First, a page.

Drawing a curved line from the Perth hills to the historic whaling town of Albany, through a part of Australia famous for spring wildflower spectaculars and tall timbers, the 963km Bibbulmun Track is the granddad of bushwalking Western Australia tracks.
Its name celebrates the the Bibbulmun people, the pre-European inhabitants of the region, who walked long distances for ceremonies and to trade. Track markers feature Waugal, the rainbow serpent of Aboriginal creation mythology.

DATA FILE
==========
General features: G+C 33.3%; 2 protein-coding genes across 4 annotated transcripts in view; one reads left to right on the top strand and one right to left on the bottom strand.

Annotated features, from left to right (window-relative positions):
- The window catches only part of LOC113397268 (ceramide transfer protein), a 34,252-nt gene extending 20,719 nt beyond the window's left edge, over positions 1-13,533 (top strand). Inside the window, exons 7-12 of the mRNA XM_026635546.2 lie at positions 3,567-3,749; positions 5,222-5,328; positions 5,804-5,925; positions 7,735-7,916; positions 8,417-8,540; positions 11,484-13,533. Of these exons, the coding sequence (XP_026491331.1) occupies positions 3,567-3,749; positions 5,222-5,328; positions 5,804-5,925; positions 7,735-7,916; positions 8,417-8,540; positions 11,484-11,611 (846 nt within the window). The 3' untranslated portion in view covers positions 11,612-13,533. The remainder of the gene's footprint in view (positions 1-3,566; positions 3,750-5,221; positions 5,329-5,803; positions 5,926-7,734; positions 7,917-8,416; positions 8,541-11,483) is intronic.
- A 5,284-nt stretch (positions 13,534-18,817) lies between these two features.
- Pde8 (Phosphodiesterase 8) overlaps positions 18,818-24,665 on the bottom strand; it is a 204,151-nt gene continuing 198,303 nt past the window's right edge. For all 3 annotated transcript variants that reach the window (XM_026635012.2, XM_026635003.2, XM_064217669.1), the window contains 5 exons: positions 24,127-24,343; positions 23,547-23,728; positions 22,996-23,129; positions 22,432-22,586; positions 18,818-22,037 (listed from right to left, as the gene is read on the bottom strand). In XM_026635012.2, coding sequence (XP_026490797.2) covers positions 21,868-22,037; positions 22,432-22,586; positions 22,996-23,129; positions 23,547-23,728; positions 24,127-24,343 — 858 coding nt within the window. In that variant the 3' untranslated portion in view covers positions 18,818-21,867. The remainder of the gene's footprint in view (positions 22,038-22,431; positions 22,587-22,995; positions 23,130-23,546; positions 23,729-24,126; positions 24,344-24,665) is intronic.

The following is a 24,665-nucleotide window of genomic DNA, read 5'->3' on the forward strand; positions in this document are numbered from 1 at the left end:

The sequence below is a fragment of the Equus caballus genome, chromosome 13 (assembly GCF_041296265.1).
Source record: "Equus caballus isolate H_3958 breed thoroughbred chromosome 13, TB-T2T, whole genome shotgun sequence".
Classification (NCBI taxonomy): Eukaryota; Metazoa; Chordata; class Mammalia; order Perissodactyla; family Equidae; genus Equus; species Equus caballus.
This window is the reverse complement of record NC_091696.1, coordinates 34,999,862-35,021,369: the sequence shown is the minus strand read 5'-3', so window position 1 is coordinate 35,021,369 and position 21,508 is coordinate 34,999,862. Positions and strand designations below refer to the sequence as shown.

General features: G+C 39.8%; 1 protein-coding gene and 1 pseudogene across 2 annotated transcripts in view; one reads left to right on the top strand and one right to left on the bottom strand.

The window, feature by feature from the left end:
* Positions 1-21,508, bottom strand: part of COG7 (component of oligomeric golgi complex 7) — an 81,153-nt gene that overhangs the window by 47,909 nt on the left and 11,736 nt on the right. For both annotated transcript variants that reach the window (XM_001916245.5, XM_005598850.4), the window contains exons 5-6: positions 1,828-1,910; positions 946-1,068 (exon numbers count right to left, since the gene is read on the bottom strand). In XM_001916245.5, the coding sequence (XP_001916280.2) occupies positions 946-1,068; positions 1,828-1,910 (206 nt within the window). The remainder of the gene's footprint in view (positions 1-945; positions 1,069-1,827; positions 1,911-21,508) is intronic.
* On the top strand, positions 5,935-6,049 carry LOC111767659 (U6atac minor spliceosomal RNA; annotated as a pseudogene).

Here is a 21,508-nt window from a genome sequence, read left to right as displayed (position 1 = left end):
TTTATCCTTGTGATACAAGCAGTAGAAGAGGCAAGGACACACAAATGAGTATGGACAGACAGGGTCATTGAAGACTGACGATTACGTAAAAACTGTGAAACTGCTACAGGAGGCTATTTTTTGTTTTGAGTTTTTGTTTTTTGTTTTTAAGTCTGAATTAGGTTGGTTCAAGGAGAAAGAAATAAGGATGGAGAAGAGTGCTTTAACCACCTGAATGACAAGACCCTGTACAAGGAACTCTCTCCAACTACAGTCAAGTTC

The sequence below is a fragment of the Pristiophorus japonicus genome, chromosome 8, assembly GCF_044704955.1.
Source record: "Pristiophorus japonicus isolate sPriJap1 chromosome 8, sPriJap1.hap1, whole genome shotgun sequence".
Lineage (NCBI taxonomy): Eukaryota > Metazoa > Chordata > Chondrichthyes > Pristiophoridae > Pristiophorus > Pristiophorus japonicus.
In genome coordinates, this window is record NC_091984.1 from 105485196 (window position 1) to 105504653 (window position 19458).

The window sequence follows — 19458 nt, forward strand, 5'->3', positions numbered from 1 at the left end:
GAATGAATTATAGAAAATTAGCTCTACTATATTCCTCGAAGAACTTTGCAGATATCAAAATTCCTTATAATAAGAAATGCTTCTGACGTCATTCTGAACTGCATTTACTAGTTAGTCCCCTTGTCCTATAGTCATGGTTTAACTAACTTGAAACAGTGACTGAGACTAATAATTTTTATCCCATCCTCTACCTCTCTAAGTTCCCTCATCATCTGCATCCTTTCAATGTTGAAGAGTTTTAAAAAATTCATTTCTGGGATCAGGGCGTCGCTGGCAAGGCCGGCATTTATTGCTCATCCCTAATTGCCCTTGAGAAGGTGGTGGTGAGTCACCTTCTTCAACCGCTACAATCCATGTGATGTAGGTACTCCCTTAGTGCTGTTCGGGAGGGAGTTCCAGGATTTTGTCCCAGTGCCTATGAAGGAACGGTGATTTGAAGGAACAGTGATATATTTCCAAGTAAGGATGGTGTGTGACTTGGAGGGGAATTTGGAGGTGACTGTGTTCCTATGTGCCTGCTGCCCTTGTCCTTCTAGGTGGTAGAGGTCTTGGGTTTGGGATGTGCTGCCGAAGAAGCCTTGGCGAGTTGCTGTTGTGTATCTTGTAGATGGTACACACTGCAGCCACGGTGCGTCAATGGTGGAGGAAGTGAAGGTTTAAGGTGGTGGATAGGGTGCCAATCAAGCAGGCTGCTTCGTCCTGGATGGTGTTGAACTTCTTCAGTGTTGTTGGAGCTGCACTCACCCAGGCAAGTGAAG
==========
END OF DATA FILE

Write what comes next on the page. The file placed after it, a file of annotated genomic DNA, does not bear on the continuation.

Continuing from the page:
The Bibbulmun does not follow traditional travel routes; it does, however, snake through forests of monster tingles and towering karri, handsome granite boulder country and coastal heathland often embroidered with flowers. Canoes are provided at several inlet crossings and there are 48 hiker-only campsites, with wooden shelters.
Enjoyable loop and one-way day walks show off the diverse country it traverses but the Bibbulmun’s main fan base is a mix of overnight hikers and adventurous end-to-enders with 6-8 weeks and a few kilograms of body weight to spare. The Sullivan Rock to Monadnocks loop is arguably the best Bibbulmun short walks and one of Australia’s best day walks.